The answer, alas, is not as lighthearted as the question. I have spent a week trying to cope with the world's most fucked-up medical system. I have been coping with the sad business of committing my mother to a hospice facility.
My mother was born in 1916, before the American entry into the First World War. She is very weak and suffers from mild senile dementia, but there's no actual diagnosis of what is actually wrong with her. She has a host of small ailments, each of which contribute to her weakness, but the doctors have found no smoking gun.
On Monday she was having difficulty getting on her feet, so I took her to the emergency room. She was lucky in being admitted to the hospital after only 11 hours: I was told that some people stay in the e-room for days waiting for a bed.
After a couple days of evaluation, the consensus was that the hospice was indicated.
I recall looking at the paperwork and thinking to myself, "Not only is this my mother's death warrant, but they're asking me to sign it."
And then I signed it, and later in the day went to my mom's house to clear all the perishables out of the refrigerator.
The hospice wing is as pleasant a hospital wing as a hospital wing is likely to get. The room itself is large and has several armchairs and a couple of couches. There's a spare bed, should I ever decide to spend the night there, or take a nap. There is a kitchen for the families of the patients, with sweets and coffee donated by local businesses, and magazines and videos and jigsaw puzzles. The personnel are uniformly kind and concerned.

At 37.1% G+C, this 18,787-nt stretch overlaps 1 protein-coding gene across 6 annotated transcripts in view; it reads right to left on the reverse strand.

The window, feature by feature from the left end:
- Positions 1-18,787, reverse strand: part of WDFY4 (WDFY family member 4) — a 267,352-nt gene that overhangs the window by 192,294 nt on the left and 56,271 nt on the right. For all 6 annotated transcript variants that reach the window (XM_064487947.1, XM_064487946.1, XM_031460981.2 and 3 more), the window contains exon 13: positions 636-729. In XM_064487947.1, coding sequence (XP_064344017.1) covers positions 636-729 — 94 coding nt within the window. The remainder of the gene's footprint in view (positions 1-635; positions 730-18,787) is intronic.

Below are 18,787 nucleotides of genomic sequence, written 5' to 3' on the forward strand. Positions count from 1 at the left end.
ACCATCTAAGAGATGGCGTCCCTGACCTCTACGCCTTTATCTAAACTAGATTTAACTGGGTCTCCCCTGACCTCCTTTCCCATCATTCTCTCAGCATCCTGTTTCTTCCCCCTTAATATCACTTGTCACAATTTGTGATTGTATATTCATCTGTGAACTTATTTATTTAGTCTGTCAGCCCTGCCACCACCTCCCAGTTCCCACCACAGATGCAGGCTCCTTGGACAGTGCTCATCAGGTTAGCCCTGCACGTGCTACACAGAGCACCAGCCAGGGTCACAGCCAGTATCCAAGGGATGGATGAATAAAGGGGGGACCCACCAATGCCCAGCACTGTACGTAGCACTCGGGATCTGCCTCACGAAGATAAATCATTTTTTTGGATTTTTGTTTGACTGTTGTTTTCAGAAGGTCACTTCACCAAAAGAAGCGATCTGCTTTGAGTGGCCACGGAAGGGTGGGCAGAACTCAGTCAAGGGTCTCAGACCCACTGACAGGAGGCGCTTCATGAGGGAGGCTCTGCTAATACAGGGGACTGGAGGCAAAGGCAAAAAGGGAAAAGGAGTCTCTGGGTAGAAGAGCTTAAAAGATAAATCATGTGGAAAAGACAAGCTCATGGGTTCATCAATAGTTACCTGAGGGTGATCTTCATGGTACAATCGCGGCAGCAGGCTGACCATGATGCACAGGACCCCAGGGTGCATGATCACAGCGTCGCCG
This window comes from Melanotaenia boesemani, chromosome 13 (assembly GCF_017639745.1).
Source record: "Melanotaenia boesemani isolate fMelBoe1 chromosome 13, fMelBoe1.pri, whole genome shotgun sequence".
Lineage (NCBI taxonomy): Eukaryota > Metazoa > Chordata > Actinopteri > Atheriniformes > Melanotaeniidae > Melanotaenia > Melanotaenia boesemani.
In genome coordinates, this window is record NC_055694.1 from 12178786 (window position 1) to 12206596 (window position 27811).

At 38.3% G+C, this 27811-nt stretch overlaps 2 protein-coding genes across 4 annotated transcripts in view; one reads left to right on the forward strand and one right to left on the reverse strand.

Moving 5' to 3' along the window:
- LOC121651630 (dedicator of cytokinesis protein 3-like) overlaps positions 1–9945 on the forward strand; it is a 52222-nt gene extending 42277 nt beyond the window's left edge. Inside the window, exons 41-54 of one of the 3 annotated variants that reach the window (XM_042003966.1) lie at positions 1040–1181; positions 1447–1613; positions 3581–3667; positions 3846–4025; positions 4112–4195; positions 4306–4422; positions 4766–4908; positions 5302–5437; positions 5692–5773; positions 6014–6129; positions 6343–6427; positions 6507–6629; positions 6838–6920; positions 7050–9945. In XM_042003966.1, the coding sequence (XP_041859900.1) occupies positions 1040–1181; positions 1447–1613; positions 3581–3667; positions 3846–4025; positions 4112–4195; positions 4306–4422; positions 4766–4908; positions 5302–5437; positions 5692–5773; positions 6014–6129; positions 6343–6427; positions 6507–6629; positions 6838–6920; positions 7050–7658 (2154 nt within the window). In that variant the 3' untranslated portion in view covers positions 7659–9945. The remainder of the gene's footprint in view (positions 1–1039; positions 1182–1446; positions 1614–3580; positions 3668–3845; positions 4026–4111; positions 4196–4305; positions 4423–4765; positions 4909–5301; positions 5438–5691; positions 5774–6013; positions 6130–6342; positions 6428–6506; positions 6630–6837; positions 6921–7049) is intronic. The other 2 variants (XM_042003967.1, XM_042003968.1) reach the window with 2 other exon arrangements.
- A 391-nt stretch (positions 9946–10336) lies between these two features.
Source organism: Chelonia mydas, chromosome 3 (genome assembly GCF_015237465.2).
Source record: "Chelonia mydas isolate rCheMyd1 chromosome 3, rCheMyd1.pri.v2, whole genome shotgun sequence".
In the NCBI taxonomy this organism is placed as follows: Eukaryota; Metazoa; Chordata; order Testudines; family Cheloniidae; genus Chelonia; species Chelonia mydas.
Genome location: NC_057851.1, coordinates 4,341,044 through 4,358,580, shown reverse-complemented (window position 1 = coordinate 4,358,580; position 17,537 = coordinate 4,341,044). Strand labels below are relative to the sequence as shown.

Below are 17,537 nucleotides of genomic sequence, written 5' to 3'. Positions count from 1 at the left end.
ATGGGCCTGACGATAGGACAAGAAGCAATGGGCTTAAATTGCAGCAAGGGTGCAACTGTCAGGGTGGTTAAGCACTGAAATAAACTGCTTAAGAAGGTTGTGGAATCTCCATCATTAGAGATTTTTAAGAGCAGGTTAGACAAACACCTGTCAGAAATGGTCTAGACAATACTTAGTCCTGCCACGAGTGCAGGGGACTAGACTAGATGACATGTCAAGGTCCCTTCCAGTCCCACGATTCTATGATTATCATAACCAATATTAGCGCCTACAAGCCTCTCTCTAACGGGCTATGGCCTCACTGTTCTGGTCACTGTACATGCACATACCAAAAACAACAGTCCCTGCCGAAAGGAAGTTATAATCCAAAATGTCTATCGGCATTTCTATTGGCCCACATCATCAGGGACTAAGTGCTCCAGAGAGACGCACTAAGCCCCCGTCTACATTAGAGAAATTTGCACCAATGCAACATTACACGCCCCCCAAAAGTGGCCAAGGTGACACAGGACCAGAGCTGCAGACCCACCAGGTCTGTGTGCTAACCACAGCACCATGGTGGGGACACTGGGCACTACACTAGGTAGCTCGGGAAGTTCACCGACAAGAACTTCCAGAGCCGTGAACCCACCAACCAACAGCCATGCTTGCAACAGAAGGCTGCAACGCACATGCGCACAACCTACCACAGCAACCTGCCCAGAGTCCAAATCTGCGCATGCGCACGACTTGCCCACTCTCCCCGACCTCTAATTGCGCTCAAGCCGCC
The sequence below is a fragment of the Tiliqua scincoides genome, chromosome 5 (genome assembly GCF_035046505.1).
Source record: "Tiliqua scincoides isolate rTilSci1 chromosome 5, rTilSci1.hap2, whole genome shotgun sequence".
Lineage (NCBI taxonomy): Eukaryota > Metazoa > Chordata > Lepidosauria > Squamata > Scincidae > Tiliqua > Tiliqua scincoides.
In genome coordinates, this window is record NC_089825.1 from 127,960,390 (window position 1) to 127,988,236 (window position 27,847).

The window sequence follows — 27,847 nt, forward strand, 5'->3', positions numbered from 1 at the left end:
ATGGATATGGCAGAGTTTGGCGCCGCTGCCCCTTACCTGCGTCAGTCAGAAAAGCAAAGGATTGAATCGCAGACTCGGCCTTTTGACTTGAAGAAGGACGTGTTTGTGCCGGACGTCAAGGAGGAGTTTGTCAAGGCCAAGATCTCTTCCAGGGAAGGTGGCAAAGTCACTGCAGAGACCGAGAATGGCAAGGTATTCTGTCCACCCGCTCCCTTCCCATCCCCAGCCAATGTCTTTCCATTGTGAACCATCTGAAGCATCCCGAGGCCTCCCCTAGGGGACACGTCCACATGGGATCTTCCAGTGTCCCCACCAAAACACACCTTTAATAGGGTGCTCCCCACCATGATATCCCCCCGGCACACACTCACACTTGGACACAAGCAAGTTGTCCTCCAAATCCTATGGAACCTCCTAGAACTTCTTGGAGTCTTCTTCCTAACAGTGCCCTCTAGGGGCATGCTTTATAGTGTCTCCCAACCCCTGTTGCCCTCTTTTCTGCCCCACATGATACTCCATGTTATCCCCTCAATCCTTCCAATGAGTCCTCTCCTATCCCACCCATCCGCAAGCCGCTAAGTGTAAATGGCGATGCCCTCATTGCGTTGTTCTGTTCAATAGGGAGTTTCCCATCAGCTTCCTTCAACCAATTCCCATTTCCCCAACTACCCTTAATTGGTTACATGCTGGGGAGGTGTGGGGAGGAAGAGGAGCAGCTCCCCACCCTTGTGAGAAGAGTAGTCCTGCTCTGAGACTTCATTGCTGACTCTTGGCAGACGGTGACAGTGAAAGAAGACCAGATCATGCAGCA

Nevertheless I suspect the whole arrangement may not work as expected. My mother may yet walk out of this alive. She is a woman of hidden resources.
She has sisu.
Sisu is a quality peculiar to the Finnish people, and can translate (badly) as "fortitude" or "resilience in the face of a merciless and arbitrary Fate." My mother was born of Finnish immigrants, and acquired sisu with her mother's milk.
She is the youngest, and only survivor, of six children. She was born on a prosperous farm in southern Minnesota, but the family sold the farm and moved to a very poor farmstead in Makinen Township, north of Duluth, in order to be near others of the Firstborn.
The Firstborn was the Lutheran cult in which my mother was raised. (Perhaps you have to be Scandinavian to understand about Lutheran cults, but I assure you they exist.) This bunch was known more formally as the Old Apostolic Lutherans, but I believe they are nowadays called Laestadians. They were a sort of Finnish version of the Amish, but without the cool furniture (or the consistency). Listening to the radio was forbidden. So was any music not directly in praise of God. Girls wore braids till married, and a bun thereafter. Women's dresses were forbidden to have waistlines lest they encourage vanity. Men, for the same reason I suppose, were forbidden to wear ties. (That was the only part of the Doctrine I ever got down with.)
The Firstborn didn't have divinity schools or an ordained clergy. They were against education in general, particularly higher education. The local "shepherd of the flock," as my mother scornfully refers to him, was as ignorant and bigoted as the layfolk. She remembers being made to read from the Finnish Bible of 1776, with its heavy Gothic type, and hating it.
She escaped the cult as soon as she was physically able. As a result of her indoctrination, she now has a violent hatred of all religion. In my mother's family, "Christian" is used as an epithet. "He's a real Christian, you know," they'll say, in reference to someone stupid, bigoted, hypocritical, or uptight.